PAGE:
With all the negative press surrounding pensions shortfalls and the requirement on the part of the employer to make pension provision available pretty much across the board, it is understandable that the potential pension responsibilities of an academy will be an important part of the conversion decision-making process.
Teachers and staff of the school who are retained by the academy will be affiliated with either the Teachers Pension Scheme (TPS) or the Local Government Pension Scheme (LGPS). When it comes to managing the teachers pension arrangements, little involvement is required on the part of the academy, apart, of course from making the employer’s contributions and making sure that all information relating to the pension is kept up to date. Arrangements for support staff pensions on the other hand are somewhat more complex.
To ensure compliance with support staff requirements, academies will be required to register with the LGPS to become a scheduled body employer. This process means that they will become responsible for:
- Year-end certification; and
- Updating of pensions information.
From the scheme member’s point of view, in the case of retained staff, their membership will be unaffected. New joiners, who are eligible to join the scheme will be automatically enrolled, with the obligatory opt out option if they give notice within a 3 month period.
Although the option to pay into private pension schemes exists for academies, it is relatively uncommon.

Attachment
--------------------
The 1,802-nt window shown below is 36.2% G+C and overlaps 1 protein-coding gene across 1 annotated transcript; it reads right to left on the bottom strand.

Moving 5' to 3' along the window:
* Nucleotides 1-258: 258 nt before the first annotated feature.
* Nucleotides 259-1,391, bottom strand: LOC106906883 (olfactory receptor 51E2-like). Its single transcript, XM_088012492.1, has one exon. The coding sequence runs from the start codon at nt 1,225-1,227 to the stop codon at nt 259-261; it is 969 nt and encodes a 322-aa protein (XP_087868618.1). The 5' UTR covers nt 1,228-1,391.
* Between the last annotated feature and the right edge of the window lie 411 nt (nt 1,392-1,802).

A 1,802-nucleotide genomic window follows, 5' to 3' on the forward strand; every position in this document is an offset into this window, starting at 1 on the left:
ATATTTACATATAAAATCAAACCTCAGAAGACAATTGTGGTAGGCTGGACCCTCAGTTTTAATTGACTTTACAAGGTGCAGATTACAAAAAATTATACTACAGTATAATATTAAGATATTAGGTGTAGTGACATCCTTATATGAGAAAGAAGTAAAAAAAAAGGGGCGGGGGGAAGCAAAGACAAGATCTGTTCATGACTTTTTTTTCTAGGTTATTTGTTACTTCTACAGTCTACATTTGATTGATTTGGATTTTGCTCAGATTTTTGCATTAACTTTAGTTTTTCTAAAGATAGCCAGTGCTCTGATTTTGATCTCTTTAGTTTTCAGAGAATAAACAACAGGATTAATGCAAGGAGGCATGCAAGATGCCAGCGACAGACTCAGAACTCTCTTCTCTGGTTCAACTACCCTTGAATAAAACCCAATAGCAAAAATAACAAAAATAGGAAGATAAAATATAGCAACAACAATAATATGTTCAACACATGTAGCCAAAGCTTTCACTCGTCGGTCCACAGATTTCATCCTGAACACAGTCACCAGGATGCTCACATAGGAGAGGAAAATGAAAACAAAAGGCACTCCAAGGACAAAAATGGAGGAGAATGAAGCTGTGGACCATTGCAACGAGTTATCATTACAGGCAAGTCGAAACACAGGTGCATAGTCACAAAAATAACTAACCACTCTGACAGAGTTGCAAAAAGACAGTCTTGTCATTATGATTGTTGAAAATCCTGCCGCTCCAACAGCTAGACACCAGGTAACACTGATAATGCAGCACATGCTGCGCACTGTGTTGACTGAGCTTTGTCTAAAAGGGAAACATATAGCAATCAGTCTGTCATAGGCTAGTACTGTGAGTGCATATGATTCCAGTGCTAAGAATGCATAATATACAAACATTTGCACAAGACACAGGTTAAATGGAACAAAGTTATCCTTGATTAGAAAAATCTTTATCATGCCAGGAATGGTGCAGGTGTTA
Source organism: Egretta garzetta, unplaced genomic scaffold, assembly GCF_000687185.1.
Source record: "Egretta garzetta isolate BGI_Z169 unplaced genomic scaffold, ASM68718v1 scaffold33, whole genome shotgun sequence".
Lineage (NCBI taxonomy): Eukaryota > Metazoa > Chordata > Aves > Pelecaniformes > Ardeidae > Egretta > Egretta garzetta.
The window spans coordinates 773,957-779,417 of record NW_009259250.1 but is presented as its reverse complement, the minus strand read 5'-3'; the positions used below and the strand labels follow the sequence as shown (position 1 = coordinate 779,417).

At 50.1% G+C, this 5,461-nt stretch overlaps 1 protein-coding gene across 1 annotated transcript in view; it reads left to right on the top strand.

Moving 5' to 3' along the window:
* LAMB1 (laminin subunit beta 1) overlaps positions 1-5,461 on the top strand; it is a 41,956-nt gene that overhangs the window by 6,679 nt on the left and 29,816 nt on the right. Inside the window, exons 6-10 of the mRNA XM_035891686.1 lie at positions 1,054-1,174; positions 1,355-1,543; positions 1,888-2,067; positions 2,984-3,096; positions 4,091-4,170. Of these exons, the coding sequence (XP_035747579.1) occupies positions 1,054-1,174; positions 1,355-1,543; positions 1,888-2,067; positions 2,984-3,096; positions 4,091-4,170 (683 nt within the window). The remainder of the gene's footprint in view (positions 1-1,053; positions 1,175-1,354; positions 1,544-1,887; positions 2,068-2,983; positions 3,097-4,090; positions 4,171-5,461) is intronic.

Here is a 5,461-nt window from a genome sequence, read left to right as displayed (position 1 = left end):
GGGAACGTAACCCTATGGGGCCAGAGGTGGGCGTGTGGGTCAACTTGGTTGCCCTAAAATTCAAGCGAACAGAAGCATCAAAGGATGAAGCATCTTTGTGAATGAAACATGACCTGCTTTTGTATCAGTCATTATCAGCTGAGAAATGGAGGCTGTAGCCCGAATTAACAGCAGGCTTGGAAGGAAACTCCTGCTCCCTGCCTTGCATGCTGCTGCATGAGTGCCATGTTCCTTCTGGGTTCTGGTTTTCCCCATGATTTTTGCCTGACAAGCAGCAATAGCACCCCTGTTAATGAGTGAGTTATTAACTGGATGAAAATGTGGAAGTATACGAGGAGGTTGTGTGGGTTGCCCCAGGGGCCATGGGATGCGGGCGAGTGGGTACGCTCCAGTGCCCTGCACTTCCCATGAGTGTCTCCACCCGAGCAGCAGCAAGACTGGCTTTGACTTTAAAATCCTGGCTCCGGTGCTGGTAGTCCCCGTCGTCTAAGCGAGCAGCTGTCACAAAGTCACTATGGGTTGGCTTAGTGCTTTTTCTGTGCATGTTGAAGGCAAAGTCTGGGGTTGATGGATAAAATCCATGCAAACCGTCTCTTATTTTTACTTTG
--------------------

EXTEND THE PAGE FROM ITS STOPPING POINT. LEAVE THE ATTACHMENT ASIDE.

When it comes to fulfilling your pension obligations as an academy, it’s important to be aware of the risks that could lie ahead. Once again, in this regard, the TPS is relatively low risk from the academy’s point of view and really only requires an understanding of obligations and timely responses. When it comes to support staff, the academy has both wider reaching responsibilities and a higher level of risk. From a management point of view, it may well be decided that actuarial assessments are required by the academy in order for them to manage their pension risk position effectively. This will of course incur costs.
More significantly however, because academy support staff employer contributions are subject to increase, this leaves the academy potentially exposed to higher costs. The fact that the LGPS is a funded pension scheme means the associated risks to the academy become even greater. With widespread pension deficits, more and more employer contributions are being increased to meet shortfalls and make provision for future commitments. It is clear that this situation poses a potentially significant risk to the academy.
When it comes to pension administration, it is the responsibility of the academy to administer all payments, either in-house or via their payroll provider. It is for all these reasons, and more, that when converting to academy status the current and future pension arrangements are carefully considered in the decision-making process.
If you would welcome some guidance on the pensions situation when converting to an academy, why not get in touch?